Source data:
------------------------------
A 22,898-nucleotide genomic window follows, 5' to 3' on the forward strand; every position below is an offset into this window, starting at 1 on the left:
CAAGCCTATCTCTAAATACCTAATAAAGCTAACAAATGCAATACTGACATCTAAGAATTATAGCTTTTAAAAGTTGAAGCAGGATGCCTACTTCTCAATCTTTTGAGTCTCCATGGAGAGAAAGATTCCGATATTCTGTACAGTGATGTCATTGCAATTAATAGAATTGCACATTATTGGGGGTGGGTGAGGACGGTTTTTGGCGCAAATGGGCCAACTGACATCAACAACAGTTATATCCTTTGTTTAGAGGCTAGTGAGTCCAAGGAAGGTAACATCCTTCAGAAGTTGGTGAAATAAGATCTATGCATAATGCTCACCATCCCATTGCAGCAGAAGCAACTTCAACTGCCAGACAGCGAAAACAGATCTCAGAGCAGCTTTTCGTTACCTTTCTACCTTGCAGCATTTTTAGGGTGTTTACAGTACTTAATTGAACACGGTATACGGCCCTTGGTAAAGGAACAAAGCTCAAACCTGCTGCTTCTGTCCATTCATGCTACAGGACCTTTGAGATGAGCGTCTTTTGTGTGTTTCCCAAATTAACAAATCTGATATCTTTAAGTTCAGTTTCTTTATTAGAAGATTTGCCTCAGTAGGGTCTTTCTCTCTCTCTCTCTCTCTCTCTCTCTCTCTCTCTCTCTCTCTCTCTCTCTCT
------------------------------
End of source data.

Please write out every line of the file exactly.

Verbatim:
A 22,898-nucleotide genomic window follows, 5' to 3' on the forward strand; every position below is an offset into this window, starting at 1 on the left:
CAAGCCTATCTCTAAATACCTAATAAAGCTAACAAATGCAATACTGACATCTAAGAATTATAGCTTTTAAAAGTTGAAGCAGGATGCCTACTTCTCAATCTTTTGAGTCTCCATGGAGAGAAAGATTCCGATATTCTGTACAGTGATGTCATTGCAATTAATAGAATTGCACATTATTGGGGGTGGGTGAGGACGGTTTTTGGCGCAAATGGGCCAACTGACATCAACAACAGTTATATCCTTTGTTTAGAGGCTAGTGAGTCCAAGGAAGGTAACATCCTTCAGAAGTTGGTGAAATAAGATCTATGCATAATGCTCACCATCCCATTGCAGCAGAAGCAACTTCAACTGCCAGACAGCGAAAACAGATCTCAGAGCAGCTTTTCGTTACCTTTCTACCTTGCAGCATTTTTAGGGTGTTTACAGTACTTAATTGAACACGGTATACGGCCCTTGGTAAAGGAACAAAGCTCAAACCTGCTGCTTCTGTCCATTCATGCTACAGGACCTTTGAGATGAGCGTCTTTTGTGTGTTTCCCAAATTAACAAATCTGATATCTTTAAGTTCAGTTTCTTTATTAGAAGATTTGCCTCAGTAGGGTCTTTCTCTCTCTCTCTCTCTCTCTCTCTCTCTCTCTCTCTCTCTCTCTCTCTCTCT